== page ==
Minor in Geography

Minor in Geography

A Minor in Geography requires the student take a total of 18 credit hours including the following:

  • Geography 1001 or 1002.
  • Six hours selected from among Geography courses at the 2000 level
  • Nine hours selected from among Geography courses at the 3000 level or above.
  • A letter grade of "C" or better must be earned in each course.

Dr. Mahtab Lodhi

Dr. Lodhi

Professor

Office: MH 348
Phone: 504-280-3122
Email: mlodhi@uno.edu

Curriculum Vitae

Dr. Lodhi received his BS in biology in 1981, his diploma in French language in 1983, and his MS in geography in 1984 all from the University of Peshawar in Pakistan. In 1990 he received his MA in geography from the University of Nebraska at Omaha and in 1998 his Ph.D. in geography from the University of Nebraska-Lincoln. Dr. Lodhi came to UNO in 1998. In 2001 he received a grant to analyze agricultural land use changes near Veracruz, Mexico (co-principal investigator with Merrill Johnson). He was promoted to Associate Professor in 2004. He served as Graduate Coordinator from 2001-2007. Dr. Lodhi has served as the faculty advisor for the Pakistan International Student Organization since 2004. In 2007 he received a grant for a smart growth education project for Tangipahoa, Washington, St. John and St. Tammany Parishes. Dr. Lodhi’s areas of interest are remote sensing of water resources, remote sensing and GIS for land use / land cover monitoring, mapping and analysis, environmental monitoring and assessment using remote sensing and GIS, sustainable development, South Asia, the Middle East, and geomorphology.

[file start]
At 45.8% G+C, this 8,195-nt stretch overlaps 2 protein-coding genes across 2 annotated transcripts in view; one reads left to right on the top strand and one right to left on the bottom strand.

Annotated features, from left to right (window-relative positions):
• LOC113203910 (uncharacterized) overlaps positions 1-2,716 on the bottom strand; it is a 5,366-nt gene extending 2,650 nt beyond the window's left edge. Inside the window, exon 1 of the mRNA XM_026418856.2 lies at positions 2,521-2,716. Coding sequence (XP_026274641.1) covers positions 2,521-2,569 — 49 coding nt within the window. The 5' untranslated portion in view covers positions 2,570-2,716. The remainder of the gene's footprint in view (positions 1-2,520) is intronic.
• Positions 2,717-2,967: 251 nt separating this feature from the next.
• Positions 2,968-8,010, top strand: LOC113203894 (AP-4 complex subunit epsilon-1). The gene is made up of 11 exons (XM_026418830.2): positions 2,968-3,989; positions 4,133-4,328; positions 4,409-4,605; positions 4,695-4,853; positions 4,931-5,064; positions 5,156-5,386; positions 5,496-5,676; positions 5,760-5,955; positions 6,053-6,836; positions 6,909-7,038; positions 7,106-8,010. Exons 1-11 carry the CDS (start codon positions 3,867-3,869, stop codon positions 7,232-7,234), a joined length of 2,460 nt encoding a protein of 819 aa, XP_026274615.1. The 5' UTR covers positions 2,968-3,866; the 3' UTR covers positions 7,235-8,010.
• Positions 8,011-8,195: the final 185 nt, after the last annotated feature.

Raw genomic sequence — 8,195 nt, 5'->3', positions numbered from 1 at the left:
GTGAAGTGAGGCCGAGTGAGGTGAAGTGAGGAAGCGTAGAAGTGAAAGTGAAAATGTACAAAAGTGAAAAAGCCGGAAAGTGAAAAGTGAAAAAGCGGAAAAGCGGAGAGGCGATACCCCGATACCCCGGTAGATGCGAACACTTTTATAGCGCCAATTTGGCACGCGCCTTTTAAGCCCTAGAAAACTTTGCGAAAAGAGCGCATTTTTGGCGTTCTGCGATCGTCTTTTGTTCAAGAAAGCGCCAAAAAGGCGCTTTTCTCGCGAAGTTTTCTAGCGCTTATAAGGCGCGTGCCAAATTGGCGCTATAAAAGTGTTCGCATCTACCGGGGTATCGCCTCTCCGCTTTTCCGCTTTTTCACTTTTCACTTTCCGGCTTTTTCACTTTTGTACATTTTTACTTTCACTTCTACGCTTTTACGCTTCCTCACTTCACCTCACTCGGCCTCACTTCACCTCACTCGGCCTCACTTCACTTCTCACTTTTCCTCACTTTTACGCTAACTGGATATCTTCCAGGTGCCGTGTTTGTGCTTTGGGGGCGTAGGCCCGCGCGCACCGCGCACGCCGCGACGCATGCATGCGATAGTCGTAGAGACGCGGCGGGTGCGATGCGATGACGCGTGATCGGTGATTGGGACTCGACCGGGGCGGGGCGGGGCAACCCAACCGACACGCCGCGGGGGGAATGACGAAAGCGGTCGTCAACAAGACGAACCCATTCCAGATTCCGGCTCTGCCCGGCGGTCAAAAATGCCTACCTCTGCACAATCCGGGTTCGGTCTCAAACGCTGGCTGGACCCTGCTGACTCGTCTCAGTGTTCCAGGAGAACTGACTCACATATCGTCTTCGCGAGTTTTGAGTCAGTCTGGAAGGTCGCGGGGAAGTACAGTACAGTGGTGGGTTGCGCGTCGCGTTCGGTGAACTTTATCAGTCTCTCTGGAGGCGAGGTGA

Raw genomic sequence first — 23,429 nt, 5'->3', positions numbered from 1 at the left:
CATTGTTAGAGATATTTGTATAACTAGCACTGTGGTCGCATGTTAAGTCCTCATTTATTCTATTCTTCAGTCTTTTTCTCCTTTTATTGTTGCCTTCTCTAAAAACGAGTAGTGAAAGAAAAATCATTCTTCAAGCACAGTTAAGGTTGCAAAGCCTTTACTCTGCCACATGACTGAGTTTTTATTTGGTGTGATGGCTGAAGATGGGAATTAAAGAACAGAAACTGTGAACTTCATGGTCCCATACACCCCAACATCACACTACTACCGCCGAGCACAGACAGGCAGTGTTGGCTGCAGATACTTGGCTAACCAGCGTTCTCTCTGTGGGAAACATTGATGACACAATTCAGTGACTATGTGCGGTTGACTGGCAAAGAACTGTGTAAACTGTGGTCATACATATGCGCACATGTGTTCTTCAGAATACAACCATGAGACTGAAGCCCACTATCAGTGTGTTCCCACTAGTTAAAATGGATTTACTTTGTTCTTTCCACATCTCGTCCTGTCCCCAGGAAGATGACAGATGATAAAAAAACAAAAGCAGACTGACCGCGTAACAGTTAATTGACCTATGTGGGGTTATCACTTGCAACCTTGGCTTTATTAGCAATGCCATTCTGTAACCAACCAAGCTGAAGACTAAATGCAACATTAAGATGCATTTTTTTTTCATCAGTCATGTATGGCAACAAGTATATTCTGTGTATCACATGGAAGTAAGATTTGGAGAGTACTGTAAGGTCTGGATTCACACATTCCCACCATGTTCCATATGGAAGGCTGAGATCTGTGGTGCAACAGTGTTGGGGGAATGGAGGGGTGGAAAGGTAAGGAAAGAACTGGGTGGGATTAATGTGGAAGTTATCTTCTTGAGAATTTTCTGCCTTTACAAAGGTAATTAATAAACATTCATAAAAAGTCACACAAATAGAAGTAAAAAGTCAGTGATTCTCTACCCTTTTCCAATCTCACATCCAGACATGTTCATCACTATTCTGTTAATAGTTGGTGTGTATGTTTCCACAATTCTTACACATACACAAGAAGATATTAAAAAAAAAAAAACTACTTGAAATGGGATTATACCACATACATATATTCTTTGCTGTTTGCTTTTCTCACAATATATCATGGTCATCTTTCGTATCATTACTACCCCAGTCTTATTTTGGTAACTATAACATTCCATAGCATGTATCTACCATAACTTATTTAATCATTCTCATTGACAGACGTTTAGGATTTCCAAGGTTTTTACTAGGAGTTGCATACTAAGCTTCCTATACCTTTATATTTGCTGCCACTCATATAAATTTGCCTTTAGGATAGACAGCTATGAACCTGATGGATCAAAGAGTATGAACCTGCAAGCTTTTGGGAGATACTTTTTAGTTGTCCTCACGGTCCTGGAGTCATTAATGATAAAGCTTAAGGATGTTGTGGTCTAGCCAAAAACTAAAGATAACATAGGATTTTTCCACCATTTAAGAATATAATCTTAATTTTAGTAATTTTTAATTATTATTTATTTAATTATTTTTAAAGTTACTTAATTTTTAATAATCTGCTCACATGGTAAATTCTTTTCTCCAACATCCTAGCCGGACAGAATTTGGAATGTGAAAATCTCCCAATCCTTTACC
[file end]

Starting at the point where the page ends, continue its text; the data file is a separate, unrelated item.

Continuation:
Dr. Peter Yaukey

Dr. Yaukey

Professor

Office: MH 354
Phone: 504-280-3164
Email: pyaukey@uno.edu

Curriculum Vitae

Dr. Yaukey received his BA in biology from the University of Virginia in 1983, his MA in geography from the University of Colorado at Boulder in 1987, and his Ph.D. from the University of Georgia in 1991. He came to UNO that same year. In 1997 Dr. Yaukey was promoted to Associate Professor. He served as Chair of the Department from 2001-2008. He was Graduate Coordinator in 2008-2009. Prior to Hurricane Katrina, his research focused on the effects of urbanization on bird communities, including the use of urban forests fragments by nesting forest species, and the use of urban habitats by passage migrants. He also studied the effects of synoptic weather patterns on stopover by migrating birds. Since Katrina Dr. Yaukey has focused his efforts on studying the impacts of the storm on bird species in the urban flood zone and the larger Gulf coast region. He also developed a research initiative studying hurricane intensification, including its response to ocean tidal processes. Dr. Yaukey also began an annual curbside survey of housing recovery in the flood zone, and more recently of business recovery. He currently teaches a variety of courses including field research methods, meteorology, climatology, biogeography, and biogeography of birds.